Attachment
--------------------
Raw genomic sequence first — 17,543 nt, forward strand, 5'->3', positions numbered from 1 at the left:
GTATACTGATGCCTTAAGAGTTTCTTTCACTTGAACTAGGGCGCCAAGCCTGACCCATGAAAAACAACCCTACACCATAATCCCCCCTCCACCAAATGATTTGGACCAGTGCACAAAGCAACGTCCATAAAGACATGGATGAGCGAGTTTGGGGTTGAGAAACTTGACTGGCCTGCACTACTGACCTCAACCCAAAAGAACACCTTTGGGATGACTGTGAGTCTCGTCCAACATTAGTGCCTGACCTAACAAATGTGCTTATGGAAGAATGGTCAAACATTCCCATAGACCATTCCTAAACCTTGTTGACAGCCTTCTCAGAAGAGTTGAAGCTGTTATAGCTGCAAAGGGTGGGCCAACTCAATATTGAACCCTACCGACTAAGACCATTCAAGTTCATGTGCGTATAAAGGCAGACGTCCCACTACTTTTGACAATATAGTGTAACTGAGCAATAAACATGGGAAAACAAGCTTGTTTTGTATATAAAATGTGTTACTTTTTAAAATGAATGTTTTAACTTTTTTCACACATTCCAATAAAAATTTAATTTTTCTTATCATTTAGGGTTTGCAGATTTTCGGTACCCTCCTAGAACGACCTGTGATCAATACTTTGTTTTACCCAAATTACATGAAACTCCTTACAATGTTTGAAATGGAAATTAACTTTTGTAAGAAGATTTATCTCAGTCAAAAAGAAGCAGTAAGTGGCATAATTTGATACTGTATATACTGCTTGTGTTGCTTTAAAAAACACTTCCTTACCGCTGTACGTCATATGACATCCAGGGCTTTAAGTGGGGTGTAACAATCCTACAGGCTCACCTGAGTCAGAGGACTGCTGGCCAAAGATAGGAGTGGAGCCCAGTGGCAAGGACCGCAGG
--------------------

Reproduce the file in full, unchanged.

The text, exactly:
Raw genomic sequence first — 17,543 nt, forward strand, 5'->3', positions numbered from 1 at the left:
GTATACTGATGCCTTAAGAGTTTCTTTCACTTGAACTAGGGCGCCAAGCCTGACCCATGAAAAACAACCCTACACCATAATCCCCCCTCCACCAAATGATTTGGACCAGTGCACAAAGCAACGTCCATAAAGACATGGATGAGCGAGTTTGGGGTTGAGAAACTTGACTGGCCTGCACTACTGACCTCAACCCAAAAGAACACCTTTGGGATGACTGTGAGTCTCGTCCAACATTAGTGCCTGACCTAACAAATGTGCTTATGGAAGAATGGTCAAACATTCCCATAGACCATTCCTAAACCTTGTTGACAGCCTTCTCAGAAGAGTTGAAGCTGTTATAGCTGCAAAGGGTGGGCCAACTCAATATTGAACCCTACCGACTAAGACCATTCAAGTTCATGTGCGTATAAAGGCAGACGTCCCACTACTTTTGACAATATAGTGTAACTGAGCAATAAACATGGGAAAACAAGCTTGTTTTGTATATAAAATGTGTTACTTTTTAAAATGAATGTTTTAACTTTTTTCACACATTCCAATAAAAATTTAATTTTTCTTATCATTTAGGGTTTGCAGATTTTCGGTACCCTCCTAGAACGACCTGTGATCAATACTTTGTTTTACCCAAATTACATGAAACTCCTTACAATGTTTGAAATGGAAATTAACTTTTGTAAGAAGATTTATCTCAGTCAAAAAGAAGCAGTAAGTGGCATAATTTGATACTGTATATACTGCTTGTGTTGCTTTAAAAAACACTTCCTTACCGCTGTACGTCATATGACATCCAGGGCTTTAAGTGGGGTGTAACAATCCTACAGGCTCACCTGAGTCAGAGGACTGCTGGCCAAAGATAGGAGTGGAGCCCAGTGGCAAGGACCGCAGG